100 gm sweet potato, cut into 5mm dice 16 mussels, scrubbed clean 250 ml (1 cup) boiling water 8 small Pacific oysters 8 New Zealand surf clams (vongole) 4 cuttlefish, cleaned and skin removed 200 gm sashimi-grade kingfish belly, skin off and pin-boned 8 scallops To serve: flaked pink salt and extra-virgin olive oil To serve: Spanish onion, thinly sliced For garnish: small handful coriander leaves 8 thin slices lime (optional)   Tiger’s blood 100 gm sea urchin roe 3 piquillo peppers, drained red birdseye chilli 500 ml reserved juices from seafood and mussels 2 tbsp extra-virgin olive oil Juice of ½ lime

Method

  • 01
  • Blanch the sweet potato in salted boiling water for a few seconds (it should be cooked, but still have a bit of crunch), then cool in iced water and drain.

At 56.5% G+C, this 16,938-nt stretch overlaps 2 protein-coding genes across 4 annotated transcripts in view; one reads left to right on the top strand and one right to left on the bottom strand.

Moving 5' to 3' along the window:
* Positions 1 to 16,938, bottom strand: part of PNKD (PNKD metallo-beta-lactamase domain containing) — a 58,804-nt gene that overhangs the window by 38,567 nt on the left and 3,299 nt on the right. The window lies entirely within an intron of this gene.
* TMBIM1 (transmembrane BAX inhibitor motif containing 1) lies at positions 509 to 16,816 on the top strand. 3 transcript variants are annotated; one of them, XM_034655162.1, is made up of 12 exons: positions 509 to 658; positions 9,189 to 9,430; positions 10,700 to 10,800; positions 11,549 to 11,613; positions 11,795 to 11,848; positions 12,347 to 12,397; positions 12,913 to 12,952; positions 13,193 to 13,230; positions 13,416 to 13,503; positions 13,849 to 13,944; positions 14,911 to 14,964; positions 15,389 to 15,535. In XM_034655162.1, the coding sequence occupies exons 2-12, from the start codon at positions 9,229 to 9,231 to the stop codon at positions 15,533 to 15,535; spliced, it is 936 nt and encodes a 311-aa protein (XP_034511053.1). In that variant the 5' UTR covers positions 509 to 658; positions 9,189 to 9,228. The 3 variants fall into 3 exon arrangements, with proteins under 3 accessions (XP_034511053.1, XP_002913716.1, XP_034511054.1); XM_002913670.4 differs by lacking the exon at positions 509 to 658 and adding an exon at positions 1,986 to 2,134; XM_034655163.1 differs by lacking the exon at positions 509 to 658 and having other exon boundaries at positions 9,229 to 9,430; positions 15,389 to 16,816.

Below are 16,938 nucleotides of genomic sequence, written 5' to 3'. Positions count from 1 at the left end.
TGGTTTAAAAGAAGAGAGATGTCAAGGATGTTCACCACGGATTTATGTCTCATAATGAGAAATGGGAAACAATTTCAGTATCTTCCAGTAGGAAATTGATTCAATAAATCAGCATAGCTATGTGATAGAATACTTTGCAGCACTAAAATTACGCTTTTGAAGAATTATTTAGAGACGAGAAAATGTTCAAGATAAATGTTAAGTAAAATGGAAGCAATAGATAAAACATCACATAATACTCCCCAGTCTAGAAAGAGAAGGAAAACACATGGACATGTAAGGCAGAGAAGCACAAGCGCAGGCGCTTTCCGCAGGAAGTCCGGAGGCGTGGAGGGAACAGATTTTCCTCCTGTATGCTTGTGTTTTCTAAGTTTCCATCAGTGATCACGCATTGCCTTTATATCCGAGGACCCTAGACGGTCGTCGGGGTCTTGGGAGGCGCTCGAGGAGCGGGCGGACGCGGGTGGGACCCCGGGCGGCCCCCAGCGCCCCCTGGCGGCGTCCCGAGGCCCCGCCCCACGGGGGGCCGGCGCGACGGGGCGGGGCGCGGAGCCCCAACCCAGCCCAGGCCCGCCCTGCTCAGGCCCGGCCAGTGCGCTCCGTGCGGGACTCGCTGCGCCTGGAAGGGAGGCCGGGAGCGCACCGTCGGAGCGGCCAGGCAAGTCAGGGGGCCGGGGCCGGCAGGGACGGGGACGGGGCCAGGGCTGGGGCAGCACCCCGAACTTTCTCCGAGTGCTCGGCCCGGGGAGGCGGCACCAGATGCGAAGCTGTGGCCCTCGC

• 02
  • Place a large saucepan with a lid over high heat for 3 minutes, or until it is very hot. Have the cleaned mussels and water ready. Add the mussels and water and quickly put the lid on. The mussels will cook in about a minute (make sure you shake the pan halfway through). Check to see if all the mussels have opened; if not, cook for a further minute until they have. Strain their cooking liquid into a bowl and put it aside to cool to room temperature.
  • 03
  • Take the mussels out of their shells and use a small, thin-bladed knife to prise open any that haven’t opened to check that they are good. Remove any beards and put the mussels in a clean bowl or plastic container. Cover with their cooled cooking liquid and keep in the fridge.
  • 04